BusinessThe Putnam Examiner

A Beloved Mahopac Store Says Goodbye to its Loyal Customers and Community

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For a business built around special occasions, last Friday was a sad one for Cardsmart. A staple of the Mahopac area for many years, including the past six at its current location, the beloved card and gift store closed its doors for good on February 17. We spoke with owner John Castellano about the store’s history and evolution, how it managed to successfully fly against the headwinds of myriad competitive challenges, and its impact on local residents and the community.

How did you become a card and gift store owner?
My late wife worked at the store, and I offered to purchase it when the former owners were thinking of closing it.

What’s your personal and professional background? Any retail experience prior to owning the store?
I was born and raised in the Bronx, and I live right here in Mahopac. I currently work for a printing company — so the store was both a sideline and an investment for me.

What were your goals/plan for the store when you took it over?
We very much wanted to run it as a mom-and-pop shop and differentiate ourselves from the chain stores as much as possible.

How did things go when you took over the store? Did it meet your business expectations?
Oh, yes. We held grand openings at both our previous location and our current location when we moved. The community really came out and supported us, and we’ve enjoyed a very loyal following of regular customers over the years. They’re like family to us.

The Cardsmart team of John Castellano and Terry Fokine and Susan Nunziata are seen here accepting the Putnam County Award for Best Customer Service for a store

How did the business evolve or change over time?
Necessity forced us to constantly reinvent ourselves to remain competitive — first against the chains like CVS and Walgreens, and more recently, Amazon, which has been killing us.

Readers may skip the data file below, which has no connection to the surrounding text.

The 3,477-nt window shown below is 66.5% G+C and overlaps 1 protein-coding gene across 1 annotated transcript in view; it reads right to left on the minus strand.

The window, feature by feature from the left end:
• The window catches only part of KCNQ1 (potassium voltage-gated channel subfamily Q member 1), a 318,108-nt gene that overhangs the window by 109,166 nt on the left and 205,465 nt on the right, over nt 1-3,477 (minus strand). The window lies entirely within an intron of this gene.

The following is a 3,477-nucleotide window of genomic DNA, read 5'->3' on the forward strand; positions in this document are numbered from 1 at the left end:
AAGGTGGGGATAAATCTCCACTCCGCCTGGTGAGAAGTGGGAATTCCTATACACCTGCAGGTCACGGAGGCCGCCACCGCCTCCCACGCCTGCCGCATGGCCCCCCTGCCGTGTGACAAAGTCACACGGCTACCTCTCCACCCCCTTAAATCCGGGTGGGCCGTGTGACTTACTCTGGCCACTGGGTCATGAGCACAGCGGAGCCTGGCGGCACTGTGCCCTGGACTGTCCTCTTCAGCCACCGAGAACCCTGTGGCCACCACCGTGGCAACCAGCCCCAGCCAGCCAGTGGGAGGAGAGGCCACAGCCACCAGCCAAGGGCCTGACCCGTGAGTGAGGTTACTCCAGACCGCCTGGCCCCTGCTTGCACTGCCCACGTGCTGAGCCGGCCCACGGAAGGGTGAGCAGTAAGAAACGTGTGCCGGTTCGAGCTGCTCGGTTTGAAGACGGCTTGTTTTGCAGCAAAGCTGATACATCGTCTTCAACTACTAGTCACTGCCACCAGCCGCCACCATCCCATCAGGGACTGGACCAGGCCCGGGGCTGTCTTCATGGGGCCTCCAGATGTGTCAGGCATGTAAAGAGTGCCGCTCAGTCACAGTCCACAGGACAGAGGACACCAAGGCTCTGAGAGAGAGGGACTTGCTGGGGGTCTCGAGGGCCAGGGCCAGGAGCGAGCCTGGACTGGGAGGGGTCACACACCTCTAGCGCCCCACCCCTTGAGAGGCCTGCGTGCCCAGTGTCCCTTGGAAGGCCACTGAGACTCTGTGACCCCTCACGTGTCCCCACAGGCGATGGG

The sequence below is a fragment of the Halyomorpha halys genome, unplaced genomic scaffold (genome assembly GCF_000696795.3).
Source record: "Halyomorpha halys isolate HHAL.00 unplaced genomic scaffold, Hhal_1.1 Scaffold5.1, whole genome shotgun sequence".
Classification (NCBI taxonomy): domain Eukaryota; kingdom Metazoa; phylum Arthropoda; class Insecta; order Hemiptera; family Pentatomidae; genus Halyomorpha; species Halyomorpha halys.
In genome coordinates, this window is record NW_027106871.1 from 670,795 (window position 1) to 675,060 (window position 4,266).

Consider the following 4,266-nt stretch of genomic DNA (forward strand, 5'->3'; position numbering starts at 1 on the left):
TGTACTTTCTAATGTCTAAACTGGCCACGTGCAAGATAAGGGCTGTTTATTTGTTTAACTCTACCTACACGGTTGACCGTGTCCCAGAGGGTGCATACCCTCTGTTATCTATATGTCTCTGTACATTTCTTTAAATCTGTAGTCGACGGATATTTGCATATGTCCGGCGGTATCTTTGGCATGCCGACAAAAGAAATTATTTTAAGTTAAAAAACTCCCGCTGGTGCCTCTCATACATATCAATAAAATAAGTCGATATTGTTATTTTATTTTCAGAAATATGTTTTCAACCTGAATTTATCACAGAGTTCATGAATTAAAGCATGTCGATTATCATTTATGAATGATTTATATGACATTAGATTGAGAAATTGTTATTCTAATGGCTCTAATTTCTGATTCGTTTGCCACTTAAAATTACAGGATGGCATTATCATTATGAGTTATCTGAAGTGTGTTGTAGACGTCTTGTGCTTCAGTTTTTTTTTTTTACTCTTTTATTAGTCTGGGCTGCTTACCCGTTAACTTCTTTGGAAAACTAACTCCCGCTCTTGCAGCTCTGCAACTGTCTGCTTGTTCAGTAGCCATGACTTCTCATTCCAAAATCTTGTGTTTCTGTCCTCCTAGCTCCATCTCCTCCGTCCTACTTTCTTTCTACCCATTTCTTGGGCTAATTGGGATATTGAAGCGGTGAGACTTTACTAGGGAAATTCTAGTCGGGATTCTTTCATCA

We took on merchandise from local artisans, which is not done in most stores. So, we had locally produced goods in here, jewelry, t-shirts, mugs, and other gift items, giving those makers the opportunity to put their goods out somewhere in the community on an ongoing basis. In fact, we’d held a craft fair at the store every summer so that all of our customers could meet the local artisans and see who they’re buying their stuff from and realize they’re not buying mass-produced stuff pumped out of China by a big corporation the way you’d find at a chain.

Another issue has simply been how the world has changed. I can tell you we have barely sold a pack of invitations for three years because everybody sends e-vites now, and that hurts. And then young people today don’t buy greeting cards. It’s a shame because they’re missing out on that tactile feeling when your grandma sends you a card with $5 in it. It’s become a lost art.

When you get your birthday card, you put it on your dresser for two weeks, or you put it on your mantel — you show it off, and you are proud of it, and you realize somebody thought about you. But that’s gone.

The store has enjoyed a very loyal following among its customers. What do you attribute that to?
Our motto here every day was to give the best value to a customer, be as kind as you can be, and make their day as pleasant as possible. We even won the Putnam County Award for Best Customer Service for a store. And our staff has been so integral to that. We’ve always instilled the importance of being kind and respectful and to love your customers. And any of our employees who weren’t that way, they simply didn’t last.

What are you going to miss the most?
Without a doubt, our customers. They have truly been a family to all of us. You’re serving your neighborhood, and you actually become friends with these people. When they die, you’re devastated, and when they come in to tell you that their wife died, you’re devastated. I have customers that can no longer walk or leave their homes, so we deliver their cards to them. We have people who come in, and they’re short a dollar. We go, yeah, don’t worry about it. You’ll pay us later — and they do. I’ve never gone to CVS and said, “I’m short two dollars. Can I pay you next week?”

And that loyalty has been reciprocated. Just before COVID hit, we had just closed on a $10,000 order for chocolate Easter bunnies. And we thought, oh my God, we’re gonna be eating chocolate forever! But after doing some marketing on Facebook and online, our customers turned out to buy them, and we delivered everybody’s chocolate bunnies to their homes in time for Easter. So, we didn’t have to eat any of them — except for the ones with broken ears!

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